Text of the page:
In a company statement the firm announced that the brand was making 'good progress' in China and is confident that it has the 'right strategy to make the business profitable'.
The speculation followed several resignations of Avon's top officials and a drop in the company’s Asia Pacific sales by 22 per cent.
"China has been an important market for us in the past 25 years and we will continue to leverage on our strong network of beauty boutiques and wide range of products for sustained growth," reps reiterated in the document.
Back in 2014, Avon had announced it was shaking-up its Thailand approach amid suggestions that it was seeking new avenues for boosting sales in Asia after pulling out of South Korea and Vietnam.
Then, in September of 2015 it reported its US share prices to have plummeted more than 37%, leading experts to question the possibility of outside investment.
It seems like a never ending road of challenges for Avon as it continues to fight against seemingly never-ending obstacles that have battered the company’s stock market performance.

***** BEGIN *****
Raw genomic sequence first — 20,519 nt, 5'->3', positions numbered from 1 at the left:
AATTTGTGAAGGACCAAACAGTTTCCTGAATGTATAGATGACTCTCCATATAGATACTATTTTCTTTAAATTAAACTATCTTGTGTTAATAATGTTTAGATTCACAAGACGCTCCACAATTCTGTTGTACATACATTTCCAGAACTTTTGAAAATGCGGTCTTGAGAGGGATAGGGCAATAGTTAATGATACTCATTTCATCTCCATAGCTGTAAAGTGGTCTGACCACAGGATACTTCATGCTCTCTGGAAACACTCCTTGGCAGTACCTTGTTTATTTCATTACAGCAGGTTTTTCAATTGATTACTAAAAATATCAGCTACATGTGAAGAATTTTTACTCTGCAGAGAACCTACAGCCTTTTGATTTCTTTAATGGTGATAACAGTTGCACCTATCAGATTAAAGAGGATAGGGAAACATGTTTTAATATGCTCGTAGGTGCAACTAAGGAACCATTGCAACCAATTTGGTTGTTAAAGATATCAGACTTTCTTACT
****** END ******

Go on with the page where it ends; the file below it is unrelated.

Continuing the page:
That decline came in a year when share prices had fallen by a total of 55% to reach and all-time low of $3.20 on September 28th.
Although share prices lifted slightly, peaking at $4.33 on the 8th of October, the situation still looks extremely challenging for Avon in terms of much-needed outside investment as we venture into 2016.
“Because Avon is struggling, striking such a deal with outside investors could mean selling a stake at a significant discount to Avon's current trading price,” wrote Steve Symington, a contributor to online investment resource Motley Fool, in a blog post.
Speculation remains as Avon continues its quest to attract much needed investment in the business, with a number of news sources reporting that the company is in advanced negotiations with private equity companies.